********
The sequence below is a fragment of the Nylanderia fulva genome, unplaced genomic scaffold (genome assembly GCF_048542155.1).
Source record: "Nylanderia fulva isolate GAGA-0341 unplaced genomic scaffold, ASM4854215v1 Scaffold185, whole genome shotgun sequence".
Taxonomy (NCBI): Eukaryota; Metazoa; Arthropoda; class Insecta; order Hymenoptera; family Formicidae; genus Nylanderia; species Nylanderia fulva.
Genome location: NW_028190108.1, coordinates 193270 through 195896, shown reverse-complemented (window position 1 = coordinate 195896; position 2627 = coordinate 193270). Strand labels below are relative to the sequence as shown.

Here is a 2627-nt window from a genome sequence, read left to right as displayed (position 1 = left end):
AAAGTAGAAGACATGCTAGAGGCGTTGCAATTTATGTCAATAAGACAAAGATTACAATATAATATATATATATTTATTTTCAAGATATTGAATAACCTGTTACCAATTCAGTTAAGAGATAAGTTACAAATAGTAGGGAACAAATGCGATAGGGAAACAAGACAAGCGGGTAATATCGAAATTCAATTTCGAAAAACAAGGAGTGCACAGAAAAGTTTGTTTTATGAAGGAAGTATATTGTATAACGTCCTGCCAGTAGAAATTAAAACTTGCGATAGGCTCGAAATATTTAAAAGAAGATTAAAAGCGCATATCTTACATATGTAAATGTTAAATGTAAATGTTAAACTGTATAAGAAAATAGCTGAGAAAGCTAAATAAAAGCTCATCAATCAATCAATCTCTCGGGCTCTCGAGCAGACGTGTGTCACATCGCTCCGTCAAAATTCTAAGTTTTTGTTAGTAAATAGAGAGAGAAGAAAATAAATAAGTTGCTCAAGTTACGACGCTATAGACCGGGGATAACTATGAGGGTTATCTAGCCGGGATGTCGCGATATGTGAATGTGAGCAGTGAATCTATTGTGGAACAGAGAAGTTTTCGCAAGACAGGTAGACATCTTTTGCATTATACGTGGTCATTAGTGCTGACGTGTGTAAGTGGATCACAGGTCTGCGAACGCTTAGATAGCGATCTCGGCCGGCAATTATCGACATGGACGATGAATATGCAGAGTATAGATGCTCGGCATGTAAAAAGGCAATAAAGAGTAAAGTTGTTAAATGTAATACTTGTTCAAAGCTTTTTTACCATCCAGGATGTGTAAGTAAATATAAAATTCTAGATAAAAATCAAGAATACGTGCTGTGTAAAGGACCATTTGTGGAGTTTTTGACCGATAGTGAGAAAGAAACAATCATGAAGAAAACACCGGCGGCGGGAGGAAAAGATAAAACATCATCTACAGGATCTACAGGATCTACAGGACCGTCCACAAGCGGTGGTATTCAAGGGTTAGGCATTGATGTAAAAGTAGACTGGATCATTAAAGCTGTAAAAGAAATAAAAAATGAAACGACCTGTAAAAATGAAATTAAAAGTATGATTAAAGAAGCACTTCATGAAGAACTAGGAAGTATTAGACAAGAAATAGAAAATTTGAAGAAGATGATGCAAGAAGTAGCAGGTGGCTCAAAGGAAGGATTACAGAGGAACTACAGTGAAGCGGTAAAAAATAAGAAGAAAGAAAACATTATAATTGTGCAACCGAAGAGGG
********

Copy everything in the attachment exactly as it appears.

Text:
The sequence below is a fragment of the Nylanderia fulva genome, unplaced genomic scaffold (genome assembly GCF_048542155.1).
Source record: "Nylanderia fulva isolate GAGA-0341 unplaced genomic scaffold, ASM4854215v1 Scaffold185, whole genome shotgun sequence".
Taxonomy (NCBI): Eukaryota; Metazoa; Arthropoda; class Insecta; order Hymenoptera; family Formicidae; genus Nylanderia; species Nylanderia fulva.
Genome location: NW_028190108.1, coordinates 193270 through 195896, shown reverse-complemented (window position 1 = coordinate 195896; position 2627 = coordinate 193270). Strand labels below are relative to the sequence as shown.

Here is a 2627-nt window from a genome sequence, read left to right as displayed (position 1 = left end):
AAAGTAGAAGACATGCTAGAGGCGTTGCAATTTATGTCAATAAGACAAAGATTACAATATAATATATATATATTTATTTTCAAGATATTGAATAACCTGTTACCAATTCAGTTAAGAGATAAGTTACAAATAGTAGGGAACAAATGCGATAGGGAAACAAGACAAGCGGGTAATATCGAAATTCAATTTCGAAAAACAAGGAGTGCACAGAAAAGTTTGTTTTATGAAGGAAGTATATTGTATAACGTCCTGCCAGTAGAAATTAAAACTTGCGATAGGCTCGAAATATTTAAAAGAAGATTAAAAGCGCATATCTTACATATGTAAATGTTAAATGTAAATGTTAAACTGTATAAGAAAATAGCTGAGAAAGCTAAATAAAAGCTCATCAATCAATCAATCTCTCGGGCTCTCGAGCAGACGTGTGTCACATCGCTCCGTCAAAATTCTAAGTTTTTGTTAGTAAATAGAGAGAGAAGAAAATAAATAAGTTGCTCAAGTTACGACGCTATAGACCGGGGATAACTATGAGGGTTATCTAGCCGGGATGTCGCGATATGTGAATGTGAGCAGTGAATCTATTGTGGAACAGAGAAGTTTTCGCAAGACAGGTAGACATCTTTTGCATTATACGTGGTCATTAGTGCTGACGTGTGTAAGTGGATCACAGGTCTGCGAACGCTTAGATAGCGATCTCGGCCGGCAATTATCGACATGGACGATGAATATGCAGAGTATAGATGCTCGGCATGTAAAAAGGCAATAAAGAGTAAAGTTGTTAAATGTAATACTTGTTCAAAGCTTTTTTACCATCCAGGATGTGTAAGTAAATATAAAATTCTAGATAAAAATCAAGAATACGTGCTGTGTAAAGGACCATTTGTGGAGTTTTTGACCGATAGTGAGAAAGAAACAATCATGAAGAAAACACCGGCGGCGGGAGGAAAAGATAAAACATCATCTACAGGATCTACAGGATCTACAGGACCGTCCACAAGCGGTGGTATTCAAGGGTTAGGCATTGATGTAAAAGTAGACTGGATCATTAAAGCTGTAAAAGAAATAAAAAATGAAACGACCTGTAAAAATGAAATTAAAAGTATGATTAAAGAAGCACTTCATGAAGAACTAGGAAGTATTAGACAAGAAATAGAAAATTTGAAGAAGATGATGCAAGAAGTAGCAGGTGGCTCAAAGGAAGGATTACAGAGGAACTACAGTGAAGCGGTAAAAAATAAGAAGAAAGAAAACATTATAATTGTGCAACCGAAGAGGG